You do the cooking, mummy, I'll pay no rent

More and more young men think there's no place like home
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The Independent Online
JUST imagine, men. You get home after a hard day at the office and look at the dishes piled up in the sink. There is a hundredweight of old newspapers littering the floor. As you flop down to watch Newsnight with your takeaway pizza, putting off the chores yet again, you remember you have not got a clean shirt, let alone one that is ironed to wear the next day.

But it needn't be that way. You could be going back to a warm, clean home, eat a well-cooked supper, go out on the town, come back with your girlfriend, and still have a hot breakfast served - to both of you - in the morning. Like living in a hotel, but a whole lot cheaper. It's called living at home with mum. And increasingly it's what millions of young men do.

Some good boys have always lingered at home, among them Charles Saatchi and Geoffrey Boycott. But a new report, by advertising agency Mellors Reay, claims that nowadays one in nine men between the ages of 30 and 34 are living with their parents, and this is well up on previous surveys. A recent cartoon in a men's magazine showed a son tucking into his dinner and saying to his parents waiting on him: "I shall really miss you when I send you off to a home".

These thirtysomethings are Thatcher's children. They have witnessed, if not personally experienced, the boom and bust economy. Jobs are no longer for life, and who knows what's around the employment corner. No doubt it makes sense not to over-extend yourself with a mortgage and while the chance lasts save as much as possible. If these practical, calculating men eventually do get around to acquiring property, it will be several rungs up.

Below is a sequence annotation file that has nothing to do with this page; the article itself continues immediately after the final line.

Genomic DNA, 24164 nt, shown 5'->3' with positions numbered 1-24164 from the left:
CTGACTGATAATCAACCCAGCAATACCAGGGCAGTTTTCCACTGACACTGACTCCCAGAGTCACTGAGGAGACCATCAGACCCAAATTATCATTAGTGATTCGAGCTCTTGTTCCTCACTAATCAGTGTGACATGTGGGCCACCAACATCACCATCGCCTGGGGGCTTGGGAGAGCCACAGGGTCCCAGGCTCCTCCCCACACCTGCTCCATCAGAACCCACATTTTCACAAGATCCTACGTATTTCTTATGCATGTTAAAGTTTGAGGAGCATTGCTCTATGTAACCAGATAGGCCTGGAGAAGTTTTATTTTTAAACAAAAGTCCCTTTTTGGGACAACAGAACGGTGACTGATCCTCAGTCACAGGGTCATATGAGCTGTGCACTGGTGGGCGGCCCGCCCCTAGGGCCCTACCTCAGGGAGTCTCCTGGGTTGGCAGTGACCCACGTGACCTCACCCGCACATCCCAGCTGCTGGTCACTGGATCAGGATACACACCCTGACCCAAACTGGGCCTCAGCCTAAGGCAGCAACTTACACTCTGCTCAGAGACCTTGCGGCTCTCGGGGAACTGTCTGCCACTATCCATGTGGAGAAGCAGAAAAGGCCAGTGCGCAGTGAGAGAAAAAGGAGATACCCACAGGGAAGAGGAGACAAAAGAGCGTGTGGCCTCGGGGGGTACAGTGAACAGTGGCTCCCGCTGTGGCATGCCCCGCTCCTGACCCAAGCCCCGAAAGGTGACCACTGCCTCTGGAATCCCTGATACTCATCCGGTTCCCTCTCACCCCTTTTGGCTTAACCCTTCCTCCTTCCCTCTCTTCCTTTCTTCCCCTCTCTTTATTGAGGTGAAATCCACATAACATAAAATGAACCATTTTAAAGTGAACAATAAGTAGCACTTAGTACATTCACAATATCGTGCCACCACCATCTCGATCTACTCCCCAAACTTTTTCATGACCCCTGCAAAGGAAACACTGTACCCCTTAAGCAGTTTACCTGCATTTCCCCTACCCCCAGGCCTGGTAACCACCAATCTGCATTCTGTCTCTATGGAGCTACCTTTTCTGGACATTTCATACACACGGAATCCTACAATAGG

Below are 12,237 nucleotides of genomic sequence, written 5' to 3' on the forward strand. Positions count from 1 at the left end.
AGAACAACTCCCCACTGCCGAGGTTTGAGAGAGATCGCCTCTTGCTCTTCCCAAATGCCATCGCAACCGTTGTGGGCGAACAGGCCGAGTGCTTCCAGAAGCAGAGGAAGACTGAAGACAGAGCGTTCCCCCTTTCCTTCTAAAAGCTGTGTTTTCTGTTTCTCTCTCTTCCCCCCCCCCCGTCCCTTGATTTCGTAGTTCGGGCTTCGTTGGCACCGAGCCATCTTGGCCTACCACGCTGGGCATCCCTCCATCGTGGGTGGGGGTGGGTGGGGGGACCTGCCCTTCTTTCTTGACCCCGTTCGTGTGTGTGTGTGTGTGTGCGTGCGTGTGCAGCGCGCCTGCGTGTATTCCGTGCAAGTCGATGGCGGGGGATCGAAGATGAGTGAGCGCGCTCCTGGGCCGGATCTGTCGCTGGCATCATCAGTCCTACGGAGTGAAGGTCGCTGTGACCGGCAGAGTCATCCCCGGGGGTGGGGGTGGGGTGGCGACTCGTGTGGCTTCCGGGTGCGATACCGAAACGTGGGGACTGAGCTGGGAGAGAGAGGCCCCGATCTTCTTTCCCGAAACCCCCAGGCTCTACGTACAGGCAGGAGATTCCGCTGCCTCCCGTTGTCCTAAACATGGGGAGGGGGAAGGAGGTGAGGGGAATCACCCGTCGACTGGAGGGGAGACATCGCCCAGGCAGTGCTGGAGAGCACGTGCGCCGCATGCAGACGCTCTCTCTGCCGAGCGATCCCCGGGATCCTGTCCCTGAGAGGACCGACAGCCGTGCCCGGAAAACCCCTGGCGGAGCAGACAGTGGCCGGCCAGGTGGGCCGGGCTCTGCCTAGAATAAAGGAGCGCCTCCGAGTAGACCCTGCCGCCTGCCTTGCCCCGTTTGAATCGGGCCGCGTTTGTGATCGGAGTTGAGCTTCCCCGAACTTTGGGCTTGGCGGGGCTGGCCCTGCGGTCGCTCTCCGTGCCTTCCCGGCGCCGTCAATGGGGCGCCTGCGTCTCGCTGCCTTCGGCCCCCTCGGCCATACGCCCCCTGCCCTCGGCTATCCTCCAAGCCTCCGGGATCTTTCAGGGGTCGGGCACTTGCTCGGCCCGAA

Extended families are common in many non-European societies but this is not an ethnic phenomenon. Indeed, in the Asian community the trend is for young men to move out of the family home at the earliest opportunity, a subject of much concern among the older generation, who bemoan the loosening of cultural ties.

The young men of the Mellors Reay survey do not appear to have any such problems. Middle-class mums are liberal minded. That means tolerance of the man-about-town lifestyle: girlfriends get to stay the night without embarrassment. Conveniently, mum's being there becomes a ready excuse - sorry, can't make a living-in commitment, darling.

Yet we don't know much about how mum (or dad) really feel. Do the fathers and mothers enjoy having the company of their ageing sons? Or do they feel there has simply been no respite throughout their life from the daily cycle of cooking, cleaning, washing and ironing ? And the girlfriends, how long can they put up with men who may flounce off back to mother after every row? If they did cohabit, would the men survive without motherly indulgence?

Yet the post-modern "mummy's boy" is no longer a spotty wimp. The new stay-at -homes have money, more than their peers, to spend on designer clothes, fast cars, trendy restaurants and bars. The advertisers rub their hands - growth in the number of stay-at-homes has coincided with increased spending on male perfumes, skin-care, toning and assorted hair gels. Spending on mens' toiletries has risen from pounds 370m a year from 1991 to around pounds 550m this year. In Cool Britannia, it seems, men are soaking themselves in Calvin Klein, but leaving it for mum to put the top back on afterwards.

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